The Gorge - Flash Bristow's Website
Eating is probably Cray's favourite pastime. It's easy and cheap to feed a greyhound, so I shall describe some of the things Cray likes to eat as well as the foods I prefer him to have!

Main meals
When he first arrived, I did as the kennels recommended and fed him a 20% protein greyhound feed - dried food from a sack, mixed with gravy. I also fed him weetabix for breakfast which he loved.

One day, I ran out of the greyhound food over a bank holiday weekend. I was forced to buy regular dog food from Tesco. I chose Autarky, which is a chicken and rice kibble, containing beneficial herbs. It does not contain wheat which reduces the chance of bloat or any irritation in dogs which are not used to it. It's made by the Working Dog Company and because it's designed for working dogs there is no VAT which keeps the price down. A £3.25 bag lasted for a week. I introduced it mixed with gravy but Cray loved it, so I started to feed it dry (as intended by the manufacturers).

The same company make a cheaper food, Gusto - another kibble which is sold by the sack in Tesco for only £5 and Cray loves this too! It lasts for almost a month which is incredible value. He now demands a handful at breakfast time (in place of the Weetabix) and has the rest of his daily allowance at lunch.

He tends to gulp his food and then cough, so I put a tin can in the middle of his bowl, forcing him to work around it and hence eat more slowly.

For a treat and to supplement his diet I stir a tin of sardines in olive oil into his meal once a week - they only cost 30p!

My homecheckers told me that if I wanted to feed a tinned dogmeat (yuk!) then to use a cheaper brand like Chappie, rather than a richer food like Pedigree Chum.

Ideally the main food should only contain around 22% protein.

Cray will eat almost anything! He even likes his greens and salad! (Of course it is possible to get a dog to eat most food by telling him what a lucky boy he is to get such a delicious morsel, but this is a bit cruel and never seems to work with medicines!)

His favourite people-food snacks are cheese (he will steal cheese if he can find it), apples (which make a fun ball and then a snack afterwards), bread (the stale end of a loaf is a great treat) and for some reason soft fruit such as plums and peaches, for which he will beg. Always remove the stone first or they will be vomited up later on.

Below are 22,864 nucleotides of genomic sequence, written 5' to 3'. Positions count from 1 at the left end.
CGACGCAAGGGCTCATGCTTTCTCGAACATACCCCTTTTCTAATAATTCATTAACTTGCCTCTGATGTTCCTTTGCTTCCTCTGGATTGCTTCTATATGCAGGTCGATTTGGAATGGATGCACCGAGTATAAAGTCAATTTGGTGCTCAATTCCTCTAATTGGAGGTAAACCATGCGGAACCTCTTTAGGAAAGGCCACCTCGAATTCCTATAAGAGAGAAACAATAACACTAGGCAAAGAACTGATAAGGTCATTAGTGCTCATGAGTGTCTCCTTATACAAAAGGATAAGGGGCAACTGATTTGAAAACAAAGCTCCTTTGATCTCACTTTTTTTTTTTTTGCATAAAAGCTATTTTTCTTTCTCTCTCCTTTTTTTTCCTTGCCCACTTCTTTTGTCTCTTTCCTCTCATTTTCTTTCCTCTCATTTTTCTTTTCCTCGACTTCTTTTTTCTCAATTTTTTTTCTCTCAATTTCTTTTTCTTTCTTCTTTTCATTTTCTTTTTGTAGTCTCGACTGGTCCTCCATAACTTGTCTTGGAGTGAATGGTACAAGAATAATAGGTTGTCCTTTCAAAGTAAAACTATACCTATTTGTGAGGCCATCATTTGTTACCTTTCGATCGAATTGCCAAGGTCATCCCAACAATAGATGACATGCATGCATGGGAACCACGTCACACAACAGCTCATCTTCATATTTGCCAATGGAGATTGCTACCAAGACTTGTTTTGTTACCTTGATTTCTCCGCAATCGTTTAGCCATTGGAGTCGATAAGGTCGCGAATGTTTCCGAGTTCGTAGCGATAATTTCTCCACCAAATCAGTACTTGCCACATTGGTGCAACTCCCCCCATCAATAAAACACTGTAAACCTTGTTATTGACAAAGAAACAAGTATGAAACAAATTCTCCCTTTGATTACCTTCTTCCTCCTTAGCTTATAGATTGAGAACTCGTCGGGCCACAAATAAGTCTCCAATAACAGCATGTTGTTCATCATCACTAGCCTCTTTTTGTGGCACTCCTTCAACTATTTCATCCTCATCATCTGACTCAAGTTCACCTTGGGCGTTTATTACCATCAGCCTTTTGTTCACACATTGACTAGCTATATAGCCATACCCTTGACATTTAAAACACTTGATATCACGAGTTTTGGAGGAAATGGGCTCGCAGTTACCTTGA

Cray's favourite dog snacks are hide chews (the large flat pieces which come in tubs of 12), munchy rolls (the coloured hide sticks which come in packets of 50) and doggie chocolates (which are much cheaper from a pet shop than from a known brand at a supermarket. I haven't liked to feed him pig ears, and dog biscuits aren't quite as popular. Other occasional treats include Megabones (bone shaped biscuit/meat snacks) but all of these have to be well hidden or in containers which a determined dog cannot open!

If you feed treats, reduce the daily meal accordingly and always provide water.

Hiding medicines in food
My mother stuffs pills into a grape. I find that as Cray loves cheese so much, I can mould offcuts around a pill to make a cheese pellet which is gulped down without inspection. However, since I did this I have been badgered for cheese every time the fridge door is opened...

If you are looking to worm your dog, Pedigree Chum make chewy meaty worming tablets which Cray enjoyed very much.

Other things dogs might eat...
Dogs sometimes eat grass - apparently it settles their stomach. I've always been a believer that if they do this it is because they need to. However, grass causes disgusting flatulence. A dog-owning friend of mine kindly told me this when my dog had embarrassed us all, and when I stopped him eating grass the next day, the smell disappeared! Cray tended to stop and munch lush grass on walks, but I have stopped him doing this on the grounds that we have grass in the garden if he really feels the need. Problem solved.

My parents' dog used to eat cowpats, and apparently in the morning many dogs would do exactly the same thing in the field - I have no idea whether this is good for their digestion but it sounds disgusting, so if you walk your dog over farmland, keep an eye out!

This page last updated: 01 September 2022

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